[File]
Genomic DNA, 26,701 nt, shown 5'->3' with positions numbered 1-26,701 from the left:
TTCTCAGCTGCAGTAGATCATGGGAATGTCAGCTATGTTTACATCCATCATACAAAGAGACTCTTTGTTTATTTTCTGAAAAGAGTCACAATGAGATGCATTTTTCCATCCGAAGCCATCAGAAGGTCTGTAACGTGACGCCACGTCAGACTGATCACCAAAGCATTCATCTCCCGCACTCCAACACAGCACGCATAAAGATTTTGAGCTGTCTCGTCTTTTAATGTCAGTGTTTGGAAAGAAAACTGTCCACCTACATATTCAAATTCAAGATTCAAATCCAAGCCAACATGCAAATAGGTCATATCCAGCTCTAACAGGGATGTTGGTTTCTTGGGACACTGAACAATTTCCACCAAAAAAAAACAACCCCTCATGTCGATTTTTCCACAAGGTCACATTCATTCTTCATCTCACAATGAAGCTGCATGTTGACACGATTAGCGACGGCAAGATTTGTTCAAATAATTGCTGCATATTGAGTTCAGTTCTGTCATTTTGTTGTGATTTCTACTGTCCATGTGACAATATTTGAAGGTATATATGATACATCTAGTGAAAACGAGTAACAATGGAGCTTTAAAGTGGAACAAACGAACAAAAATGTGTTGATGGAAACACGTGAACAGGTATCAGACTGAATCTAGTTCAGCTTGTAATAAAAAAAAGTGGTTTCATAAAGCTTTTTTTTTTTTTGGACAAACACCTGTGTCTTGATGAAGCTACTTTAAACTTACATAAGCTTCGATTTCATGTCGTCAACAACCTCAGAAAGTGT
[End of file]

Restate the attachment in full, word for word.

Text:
Genomic DNA, 26,701 nt, shown 5'->3' with positions numbered 1-26,701 from the left:
TTCTCAGCTGCAGTAGATCATGGGAATGTCAGCTATGTTTACATCCATCATACAAAGAGACTCTTTGTTTATTTTCTGAAAAGAGTCACAATGAGATGCATTTTTCCATCCGAAGCCATCAGAAGGTCTGTAACGTGACGCCACGTCAGACTGATCACCAAAGCATTCATCTCCCGCACTCCAACACAGCACGCATAAAGATTTTGAGCTGTCTCGTCTTTTAATGTCAGTGTTTGGAAAGAAAACTGTCCACCTACATATTCAAATTCAAGATTCAAATCCAAGCCAACATGCAAATAGGTCATATCCAGCTCTAACAGGGATGTTGGTTTCTTGGGACACTGAACAATTTCCACCAAAAAAAAACAACCCCTCATGTCGATTTTTCCACAAGGTCACATTCATTCTTCATCTCACAATGAAGCTGCATGTTGACACGATTAGCGACGGCAAGATTTGTTCAAATAATTGCTGCATATTGAGTTCAGTTCTGTCATTTTGTTGTGATTTCTACTGTCCATGTGACAATATTTGAAGGTATATATGATACATCTAGTGAAAACGAGTAACAATGGAGCTTTAAAGTGGAACAAACGAACAAAAATGTGTTGATGGAAACACGTGAACAGGTATCAGACTGAATCTAGTTCAGCTTGTAATAAAAAAAAGTGGTTTCATAAAGCTTTTTTTTTTTTTGGACAAACACCTGTGTCTTGATGAAGCTACTTTAAACTTACATAAGCTTCGATTTCATGTCGTCAACAACCTCAGAAAGTGT